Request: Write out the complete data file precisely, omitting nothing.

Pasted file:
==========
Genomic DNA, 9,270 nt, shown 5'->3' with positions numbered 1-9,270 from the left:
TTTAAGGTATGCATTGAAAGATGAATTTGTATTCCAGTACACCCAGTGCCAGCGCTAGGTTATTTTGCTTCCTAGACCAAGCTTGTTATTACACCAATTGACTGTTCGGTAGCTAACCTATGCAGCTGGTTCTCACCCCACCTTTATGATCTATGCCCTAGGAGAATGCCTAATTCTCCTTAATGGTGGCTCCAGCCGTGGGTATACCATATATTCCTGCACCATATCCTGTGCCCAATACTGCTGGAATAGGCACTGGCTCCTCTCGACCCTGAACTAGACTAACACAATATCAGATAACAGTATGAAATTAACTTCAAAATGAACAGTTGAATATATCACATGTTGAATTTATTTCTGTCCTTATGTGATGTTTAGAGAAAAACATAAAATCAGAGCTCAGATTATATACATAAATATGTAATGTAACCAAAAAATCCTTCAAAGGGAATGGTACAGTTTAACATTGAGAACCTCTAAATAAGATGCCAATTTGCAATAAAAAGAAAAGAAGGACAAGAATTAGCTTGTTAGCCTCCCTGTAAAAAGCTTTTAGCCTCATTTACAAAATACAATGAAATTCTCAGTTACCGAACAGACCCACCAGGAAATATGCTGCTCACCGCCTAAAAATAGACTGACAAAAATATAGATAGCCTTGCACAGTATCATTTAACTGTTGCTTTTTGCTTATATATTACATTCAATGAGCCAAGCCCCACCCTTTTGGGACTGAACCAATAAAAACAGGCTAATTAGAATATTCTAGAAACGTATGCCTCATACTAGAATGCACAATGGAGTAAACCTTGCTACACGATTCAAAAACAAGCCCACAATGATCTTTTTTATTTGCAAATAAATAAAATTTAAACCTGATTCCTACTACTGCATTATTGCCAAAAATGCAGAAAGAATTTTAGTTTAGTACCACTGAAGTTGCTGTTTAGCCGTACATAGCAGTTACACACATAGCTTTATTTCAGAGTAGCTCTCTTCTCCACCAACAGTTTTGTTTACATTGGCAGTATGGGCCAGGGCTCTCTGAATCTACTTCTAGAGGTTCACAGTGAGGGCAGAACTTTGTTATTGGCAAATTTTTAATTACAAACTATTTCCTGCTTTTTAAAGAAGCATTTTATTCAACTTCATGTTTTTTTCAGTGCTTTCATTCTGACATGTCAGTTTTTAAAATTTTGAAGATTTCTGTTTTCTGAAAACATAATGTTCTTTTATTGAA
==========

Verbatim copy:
Genomic DNA, 9,270 nt, shown 5'->3' with positions numbered 1-9,270 from the left:
TTTAAGGTATGCATTGAAAGATGAATTTGTATTCCAGTACACCCAGTGCCAGCGCTAGGTTATTTTGCTTCCTAGACCAAGCTTGTTATTACACCAATTGACTGTTCGGTAGCTAACCTATGCAGCTGGTTCTCACCCCACCTTTATGATCTATGCCCTAGGAGAATGCCTAATTCTCCTTAATGGTGGCTCCAGCCGTGGGTATACCATATATTCCTGCACCATATCCTGTGCCCAATACTGCTGGAATAGGCACTGGCTCCTCTCGACCCTGAACTAGACTAACACAATATCAGATAACAGTATGAAATTAACTTCAAAATGAACAGTTGAATATATCACATGTTGAATTTATTTCTGTCCTTATGTGATGTTTAGAGAAAAACATAAAATCAGAGCTCAGATTATATACATAAATATGTAATGTAACCAAAAAATCCTTCAAAGGGAATGGTACAGTTTAACATTGAGAACCTCTAAATAAGATGCCAATTTGCAATAAAAAGAAAAGAAGGACAAGAATTAGCTTGTTAGCCTCCCTGTAAAAAGCTTTTAGCCTCATTTACAAAATACAATGAAATTCTCAGTTACCGAACAGACCCACCAGGAAATATGCTGCTCACCGCCTAAAAATAGACTGACAAAAATATAGATAGCCTTGCACAGTATCATTTAACTGTTGCTTTTTGCTTATATATTACATTCAATGAGCCAAGCCCCACCCTTTTGGGACTGAACCAATAAAAACAGGCTAATTAGAATATTCTAGAAACGTATGCCTCATACTAGAATGCACAATGGAGTAAACCTTGCTACACGATTCAAAAACAAGCCCACAATGATCTTTTTTATTTGCAAATAAATAAAATTTAAACCTGATTCCTACTACTGCATTATTGCCAAAAATGCAGAAAGAATTTTAGTTTAGTACCACTGAAGTTGCTGTTTAGCCGTACATAGCAGTTACACACATAGCTTTATTTCAGAGTAGCTCTCTTCTCCACCAACAGTTTTGTTTACATTGGCAGTATGGGCCAGGGCTCTCTGAATCTACTTCTAGAGGTTCACAGTGAGGGCAGAACTTTGTTATTGGCAAATTTTTAATTACAAACTATTTCCTGCTTTTTAAAGAAGCATTTTATTCAACTTCATGTTTTTTTCAGTGCTTTCATTCTGACATGTCAGTTTTTAAAATTTTGAAGATTTCTGTTTTCTGAAAACATAATGTTCTTTTATTGAA